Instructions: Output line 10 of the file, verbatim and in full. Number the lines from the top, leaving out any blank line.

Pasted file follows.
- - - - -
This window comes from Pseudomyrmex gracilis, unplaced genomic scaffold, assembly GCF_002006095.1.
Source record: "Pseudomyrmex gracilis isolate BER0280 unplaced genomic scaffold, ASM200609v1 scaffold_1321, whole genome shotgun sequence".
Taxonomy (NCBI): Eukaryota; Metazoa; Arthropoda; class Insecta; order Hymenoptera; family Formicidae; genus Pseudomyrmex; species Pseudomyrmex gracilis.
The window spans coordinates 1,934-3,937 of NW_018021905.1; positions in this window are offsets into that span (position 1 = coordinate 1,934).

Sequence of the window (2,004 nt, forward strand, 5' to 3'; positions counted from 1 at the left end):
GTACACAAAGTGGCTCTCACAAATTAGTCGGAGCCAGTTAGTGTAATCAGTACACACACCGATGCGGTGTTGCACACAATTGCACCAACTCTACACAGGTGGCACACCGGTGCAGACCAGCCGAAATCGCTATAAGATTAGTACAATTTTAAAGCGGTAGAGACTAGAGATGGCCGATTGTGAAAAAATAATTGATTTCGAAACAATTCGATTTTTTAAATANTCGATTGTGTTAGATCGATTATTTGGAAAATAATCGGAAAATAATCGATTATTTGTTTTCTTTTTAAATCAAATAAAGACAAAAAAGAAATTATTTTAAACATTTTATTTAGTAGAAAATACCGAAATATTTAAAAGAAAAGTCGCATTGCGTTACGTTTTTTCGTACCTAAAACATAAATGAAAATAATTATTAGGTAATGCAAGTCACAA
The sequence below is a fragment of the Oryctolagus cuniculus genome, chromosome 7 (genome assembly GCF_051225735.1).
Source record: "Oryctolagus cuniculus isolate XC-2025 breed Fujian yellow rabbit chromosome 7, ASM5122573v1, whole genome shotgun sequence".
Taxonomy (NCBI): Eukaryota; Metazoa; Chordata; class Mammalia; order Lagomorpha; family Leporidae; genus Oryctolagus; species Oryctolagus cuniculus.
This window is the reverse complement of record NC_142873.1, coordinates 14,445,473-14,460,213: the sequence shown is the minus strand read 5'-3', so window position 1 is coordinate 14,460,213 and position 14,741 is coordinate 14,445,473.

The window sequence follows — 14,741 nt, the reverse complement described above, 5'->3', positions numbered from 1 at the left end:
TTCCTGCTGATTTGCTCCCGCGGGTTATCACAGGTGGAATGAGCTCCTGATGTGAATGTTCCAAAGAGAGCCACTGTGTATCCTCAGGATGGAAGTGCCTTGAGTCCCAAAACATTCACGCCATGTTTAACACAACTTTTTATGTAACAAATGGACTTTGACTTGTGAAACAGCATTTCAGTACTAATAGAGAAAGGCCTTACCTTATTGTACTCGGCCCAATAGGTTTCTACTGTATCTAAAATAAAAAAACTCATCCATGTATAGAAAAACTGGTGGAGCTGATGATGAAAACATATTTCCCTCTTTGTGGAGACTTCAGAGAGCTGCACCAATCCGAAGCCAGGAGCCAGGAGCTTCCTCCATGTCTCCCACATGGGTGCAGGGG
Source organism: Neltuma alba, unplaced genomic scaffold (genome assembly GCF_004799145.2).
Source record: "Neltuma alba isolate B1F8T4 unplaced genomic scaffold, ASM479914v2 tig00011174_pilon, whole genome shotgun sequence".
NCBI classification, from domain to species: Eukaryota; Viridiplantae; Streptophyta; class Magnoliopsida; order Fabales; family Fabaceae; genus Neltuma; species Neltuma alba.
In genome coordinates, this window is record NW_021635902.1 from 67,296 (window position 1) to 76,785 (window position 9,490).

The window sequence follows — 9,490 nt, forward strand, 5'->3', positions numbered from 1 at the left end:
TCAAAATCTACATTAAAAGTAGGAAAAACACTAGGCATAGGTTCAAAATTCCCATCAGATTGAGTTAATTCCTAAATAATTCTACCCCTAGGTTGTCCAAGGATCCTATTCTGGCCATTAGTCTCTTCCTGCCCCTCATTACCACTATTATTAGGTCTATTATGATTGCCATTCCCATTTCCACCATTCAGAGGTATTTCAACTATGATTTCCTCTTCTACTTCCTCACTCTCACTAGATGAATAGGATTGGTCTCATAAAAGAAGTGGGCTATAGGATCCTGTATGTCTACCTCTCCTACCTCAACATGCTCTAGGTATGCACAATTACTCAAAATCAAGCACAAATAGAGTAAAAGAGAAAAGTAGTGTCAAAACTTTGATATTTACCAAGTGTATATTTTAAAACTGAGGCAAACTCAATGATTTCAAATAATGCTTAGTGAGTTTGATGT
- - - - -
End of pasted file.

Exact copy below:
This window is the reverse complement of record NC_142873.1, coordinates 14,445,473-14,460,213: the sequence shown is the minus strand read 5'-3', so window position 1 is coordinate 14,460,213 and position 14,741 is coordinate 14,445,473.